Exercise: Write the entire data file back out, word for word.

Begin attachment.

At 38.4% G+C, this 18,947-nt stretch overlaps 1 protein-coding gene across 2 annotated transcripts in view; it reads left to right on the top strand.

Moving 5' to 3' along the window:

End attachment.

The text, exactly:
At 38.4% G+C, this 18,947-nt stretch overlaps 1 protein-coding gene across 2 annotated transcripts in view; it reads left to right on the top strand.

Moving 5' to 3' along the window: